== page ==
As the latest nightclub to come onto the scene in southern California, The Vault 350 in Long Beach boasts audio, lighting and visual systems that leave many long-established venues in the region in the dust. In fact, the audio setup alone rivals that of venues many times the size of the 1,500-capacity, 3-level club.
"I designed the rig to be 140 dB at the back wall," explained Pat Pennington, erstwhile production manager at the club and the principal audio and lighting designer for the venue, in collaboration with Jim Bowles of Sound Marketing and Michael Warren of MW Audio. With so much headroom, he continued, "At 89 dB, it's like a CD in your face."
Audio gear at Vault 350 includes 56-channel Soundcraft Series FIVE consoles at both front of house and monitors as well as BSS Audio DPR-404, 422, 504 and 522 dynamics processors; dbx DriveRack 480, 160A and 106 compressors, and 2231 graphic EQ; and a Lexicon 960L, plus four PCM81 and three PCM91 reverbs. Sound coverage of the 25,000-square-foot venue is provided by a JBL VerTec VT4888 line-array system driven by Crown Macro-Tech amplifiers capable of delivering 100,000 watts.
"The reason I designed the rig this way was so that we could attract everybody. The rig is rider-proof," offered Pennington, who has designed audio systems in some of the area's best-known showcase clubs.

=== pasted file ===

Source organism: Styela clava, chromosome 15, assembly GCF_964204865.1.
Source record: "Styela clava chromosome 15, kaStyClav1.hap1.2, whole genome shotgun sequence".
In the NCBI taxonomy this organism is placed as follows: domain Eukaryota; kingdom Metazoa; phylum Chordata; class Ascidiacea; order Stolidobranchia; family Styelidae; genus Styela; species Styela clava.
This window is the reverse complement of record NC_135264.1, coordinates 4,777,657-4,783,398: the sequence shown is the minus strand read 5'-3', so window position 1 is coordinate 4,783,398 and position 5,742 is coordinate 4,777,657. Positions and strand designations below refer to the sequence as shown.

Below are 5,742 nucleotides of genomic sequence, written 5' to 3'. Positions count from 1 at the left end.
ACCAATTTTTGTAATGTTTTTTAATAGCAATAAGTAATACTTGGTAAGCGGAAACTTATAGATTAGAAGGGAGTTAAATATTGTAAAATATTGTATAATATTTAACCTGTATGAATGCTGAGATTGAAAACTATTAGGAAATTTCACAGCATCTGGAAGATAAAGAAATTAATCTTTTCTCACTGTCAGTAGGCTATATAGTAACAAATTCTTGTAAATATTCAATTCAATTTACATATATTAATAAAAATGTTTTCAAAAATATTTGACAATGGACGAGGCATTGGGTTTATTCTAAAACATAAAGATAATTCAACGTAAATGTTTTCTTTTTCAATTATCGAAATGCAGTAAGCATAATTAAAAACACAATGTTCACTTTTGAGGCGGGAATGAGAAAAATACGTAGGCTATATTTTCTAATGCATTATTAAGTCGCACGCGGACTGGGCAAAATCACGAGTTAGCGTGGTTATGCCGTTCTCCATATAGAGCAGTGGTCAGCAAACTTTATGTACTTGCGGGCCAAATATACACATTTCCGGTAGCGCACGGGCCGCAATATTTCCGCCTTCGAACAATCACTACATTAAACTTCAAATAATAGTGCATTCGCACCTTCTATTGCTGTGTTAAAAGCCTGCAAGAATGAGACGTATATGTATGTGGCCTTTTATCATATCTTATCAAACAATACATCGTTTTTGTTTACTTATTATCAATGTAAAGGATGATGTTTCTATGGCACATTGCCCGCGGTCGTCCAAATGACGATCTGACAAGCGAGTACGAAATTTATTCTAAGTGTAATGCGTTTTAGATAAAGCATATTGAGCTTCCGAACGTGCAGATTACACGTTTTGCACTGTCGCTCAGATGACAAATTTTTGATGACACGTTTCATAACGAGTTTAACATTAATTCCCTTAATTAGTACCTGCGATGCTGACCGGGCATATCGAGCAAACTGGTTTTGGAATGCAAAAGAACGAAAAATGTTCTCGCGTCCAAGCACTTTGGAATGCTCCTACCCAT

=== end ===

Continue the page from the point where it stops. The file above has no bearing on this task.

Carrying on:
He continued, "The reason I went with VerTec was the dispersion. One of the key issues is that it's a left-center-right design. With the power behind that rig, with the center cluster for the vocals, it's just amazing."
But with Pennington's system designs at the House of Blues West Hollywood and Billboard Live (now the Key Club) at least a decade old, Vault 350 represents the current state of the art. "With JBL's help and support we put a million dollars into the audio side. I dropped a quarter of a million on the lighting rig. There are over 90 fixtures," he said.
The lighting and video equipment includes nearly 70 Robe intelligent lights and an integrated multimedia center that combines three Panasonic CCD cameras, two Eiki 10,000-lumen projectors and 12-foot screens on either side of the stage. "Michael [Warren] gets credit for the video, with TGK," Pennington acknowledged. MW Audio, together with TGK Audio Visual Solutions, of Ventura, CA, installed everything under his direction, he said, working heroically after delays in the project, which involved a major build-out of the venue's shell to support the equipment. "They did an amazing job. We got held back by the city, and put the entire system in-permanently installed to code-in about three weeks."
Jim Bowles at local distribution company, Sound Marketing, based in Canoga Park, also got a shout-out from Pennington. "Jim was essential on the audio design," he said.
Pennington also collaborated with Warren and MW Audio on another local venue, the Malibu Inn, which, like the Vault 350, is owned by Mitchell Stewart. Another system to rely on Harman Pro products, the rig at the Malibu Inn includes Soundcraft MH4 consoles, Crown amps and JBL AE Series speakers.
But, in Pennington's opinion, everything pales in comparison to the Vault 350. When it's mixed right, he said, "I think it's the best sounding room in California."